Last week the U.S. federal government introduced a proposed five-step 5G Security Evaluation Process Investigation. “[It] was developed to address gaps in existing security assessment guidance and standards that arise from the new features and services in 5G technologies,” Eric Goldstein, executive assistant director for the U.S. Cybersecurity and Infrastructure Security Agency (CISA), said. CISA and its partners from the U.S. Department of Homeland Security’s Science and Technology Directorate and the Department of Defense’s (DoD) Office of the Under Secretary of Defense for Research and Engineering (OUSD R&E) developed the evaluation process.
“The intent of this joint security evaluation process is to provide a uniform and flexible approach that federal agencies can use to evaluate, understand, and address security and resilience assessment gaps with their technology assessment standards and policies,” Goldstein said. “As the nation’s cyber defense agency, CISA views a repeatable process agencies can use during the RMF Prepare step as an essential tool for new federal 5G implementations. Such a process will provide assurance that the government enterprise system is protected and cybercriminals cannot gain backdoor entry into agency networks through 5G technology.”
The goal of the evaluation process is to allow the federal government to better understand and prepare for the security and resilience of any 5G network deployment before. Specifically, the agencies seek to get ahead of the curve before any federal office conducts a security assessment to obtain authorization to operate (ATO).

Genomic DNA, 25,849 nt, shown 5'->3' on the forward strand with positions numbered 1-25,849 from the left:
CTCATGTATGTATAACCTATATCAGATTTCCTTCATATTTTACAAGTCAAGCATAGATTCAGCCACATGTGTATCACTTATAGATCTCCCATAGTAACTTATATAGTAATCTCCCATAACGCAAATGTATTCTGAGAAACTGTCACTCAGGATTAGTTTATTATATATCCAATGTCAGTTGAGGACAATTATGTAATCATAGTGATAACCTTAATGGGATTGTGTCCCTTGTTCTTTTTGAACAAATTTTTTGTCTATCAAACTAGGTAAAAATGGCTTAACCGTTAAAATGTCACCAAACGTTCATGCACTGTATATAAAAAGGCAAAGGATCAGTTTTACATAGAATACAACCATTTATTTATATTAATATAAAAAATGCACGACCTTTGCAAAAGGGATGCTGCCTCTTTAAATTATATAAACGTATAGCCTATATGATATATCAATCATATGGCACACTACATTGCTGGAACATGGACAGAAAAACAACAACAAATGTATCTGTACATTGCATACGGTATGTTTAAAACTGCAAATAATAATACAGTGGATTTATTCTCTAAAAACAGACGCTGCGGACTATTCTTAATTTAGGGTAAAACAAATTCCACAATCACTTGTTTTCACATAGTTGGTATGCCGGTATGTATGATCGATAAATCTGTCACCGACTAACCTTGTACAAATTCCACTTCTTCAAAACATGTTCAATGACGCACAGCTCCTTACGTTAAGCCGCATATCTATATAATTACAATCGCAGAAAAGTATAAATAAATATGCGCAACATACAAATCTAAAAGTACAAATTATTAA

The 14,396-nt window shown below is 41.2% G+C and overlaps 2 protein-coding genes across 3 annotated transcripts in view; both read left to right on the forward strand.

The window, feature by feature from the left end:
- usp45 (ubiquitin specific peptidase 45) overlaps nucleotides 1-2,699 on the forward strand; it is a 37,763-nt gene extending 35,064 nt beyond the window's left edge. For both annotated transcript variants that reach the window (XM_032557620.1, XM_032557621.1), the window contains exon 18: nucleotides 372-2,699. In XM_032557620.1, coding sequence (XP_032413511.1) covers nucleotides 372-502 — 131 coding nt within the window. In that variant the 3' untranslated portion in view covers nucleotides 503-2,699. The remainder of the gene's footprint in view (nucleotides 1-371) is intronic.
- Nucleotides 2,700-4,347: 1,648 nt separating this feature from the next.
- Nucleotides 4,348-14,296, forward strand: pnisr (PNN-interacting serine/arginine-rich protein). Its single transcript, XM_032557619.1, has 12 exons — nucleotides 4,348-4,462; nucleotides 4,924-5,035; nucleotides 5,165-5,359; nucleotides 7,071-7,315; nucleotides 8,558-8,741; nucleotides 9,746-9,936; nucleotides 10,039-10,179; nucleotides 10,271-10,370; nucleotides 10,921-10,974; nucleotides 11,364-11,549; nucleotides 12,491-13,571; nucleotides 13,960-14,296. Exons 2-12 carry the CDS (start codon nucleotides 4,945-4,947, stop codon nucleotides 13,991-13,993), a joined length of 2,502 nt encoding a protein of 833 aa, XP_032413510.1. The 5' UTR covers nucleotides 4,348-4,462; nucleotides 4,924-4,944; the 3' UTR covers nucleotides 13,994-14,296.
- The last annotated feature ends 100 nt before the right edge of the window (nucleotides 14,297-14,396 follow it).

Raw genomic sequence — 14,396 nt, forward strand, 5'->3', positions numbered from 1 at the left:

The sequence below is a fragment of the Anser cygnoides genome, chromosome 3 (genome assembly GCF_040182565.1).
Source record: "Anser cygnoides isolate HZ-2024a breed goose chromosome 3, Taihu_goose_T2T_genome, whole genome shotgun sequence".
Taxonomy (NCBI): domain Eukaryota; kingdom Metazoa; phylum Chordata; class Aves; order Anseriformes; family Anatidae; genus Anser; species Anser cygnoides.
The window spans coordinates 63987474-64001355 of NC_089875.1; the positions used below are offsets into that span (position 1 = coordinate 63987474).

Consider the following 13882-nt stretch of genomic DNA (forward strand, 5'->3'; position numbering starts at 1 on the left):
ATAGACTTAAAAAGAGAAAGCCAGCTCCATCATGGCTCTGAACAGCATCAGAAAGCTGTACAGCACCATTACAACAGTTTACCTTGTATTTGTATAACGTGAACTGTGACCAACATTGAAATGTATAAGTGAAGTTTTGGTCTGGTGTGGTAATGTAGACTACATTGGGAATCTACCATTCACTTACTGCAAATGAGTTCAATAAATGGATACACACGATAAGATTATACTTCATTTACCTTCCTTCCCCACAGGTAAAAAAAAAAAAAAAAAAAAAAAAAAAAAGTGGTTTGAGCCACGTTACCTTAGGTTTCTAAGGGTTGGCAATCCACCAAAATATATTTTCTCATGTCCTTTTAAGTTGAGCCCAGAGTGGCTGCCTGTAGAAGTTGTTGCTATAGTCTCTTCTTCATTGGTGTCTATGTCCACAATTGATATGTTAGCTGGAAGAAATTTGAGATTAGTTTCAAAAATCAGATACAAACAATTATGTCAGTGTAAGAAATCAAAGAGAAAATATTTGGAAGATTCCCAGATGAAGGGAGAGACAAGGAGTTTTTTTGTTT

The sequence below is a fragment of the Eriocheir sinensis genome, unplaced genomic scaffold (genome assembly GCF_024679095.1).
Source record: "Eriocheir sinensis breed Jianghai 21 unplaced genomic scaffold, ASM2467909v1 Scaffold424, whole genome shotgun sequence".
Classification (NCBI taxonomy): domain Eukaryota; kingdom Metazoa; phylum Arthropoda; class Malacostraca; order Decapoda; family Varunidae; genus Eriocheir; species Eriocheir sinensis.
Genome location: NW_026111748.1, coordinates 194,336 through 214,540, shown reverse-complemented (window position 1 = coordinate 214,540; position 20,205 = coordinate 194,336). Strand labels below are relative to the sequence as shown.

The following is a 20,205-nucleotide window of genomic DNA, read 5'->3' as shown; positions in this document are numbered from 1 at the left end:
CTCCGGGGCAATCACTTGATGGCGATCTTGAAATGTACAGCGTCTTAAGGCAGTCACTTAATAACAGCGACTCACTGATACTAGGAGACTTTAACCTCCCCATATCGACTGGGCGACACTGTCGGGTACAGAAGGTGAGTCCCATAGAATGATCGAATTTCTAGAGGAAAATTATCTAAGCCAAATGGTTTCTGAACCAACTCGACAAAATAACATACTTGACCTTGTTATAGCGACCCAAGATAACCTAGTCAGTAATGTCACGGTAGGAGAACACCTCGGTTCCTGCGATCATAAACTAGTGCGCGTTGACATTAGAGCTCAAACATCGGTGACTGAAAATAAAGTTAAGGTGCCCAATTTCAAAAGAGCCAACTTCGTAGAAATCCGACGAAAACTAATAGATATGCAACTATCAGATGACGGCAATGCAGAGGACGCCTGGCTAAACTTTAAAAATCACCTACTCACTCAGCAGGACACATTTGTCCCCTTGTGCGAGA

A study group across CISA, the National Institute of Standards and Technology (NIST), and the MITRE Corporation was assembled to “investigate how 5G may introduce unique challenges to the traditional ATO process defined in security assessment processes and frameworks such as [NIST’s] Risk Management Framework (RMF).”
The 5G investigation entails five steps
The five steps recommended by the group are:
- Define the federal 5G use case. This step calls for a “use case definition to identify 5G subsystems that are part of the system, component configurations, applications, and interfaces involved in the operation of the system.” Examples of use cases could be enhanced mobile broadband, ultra-reliable low-latency communications, and massive machine-type communications.
- Identify the assessment boundary. This step is essential given the complexity of 5G technology, which makes defining the security assessment boundary difficult for a federal ATO. It involves “defining the boundary to identify the technologies and systems requiring assessment and authorization (A&A), taking into consideration the ownership and deployment of the products and services that comprise the use case.”
- Identify security requirements. Identifying security requirements is “a multi-phase step that includes conducting a high-level threat analysis of each 5G subsystem and identifying cybersecurity requirements to be addressed by A&A activities.” This step seeks to identify the mitigating cybersecurity capabilities such as identity, credential, and access management, network security, and communication and interface security that need to be addressed by A&A activities.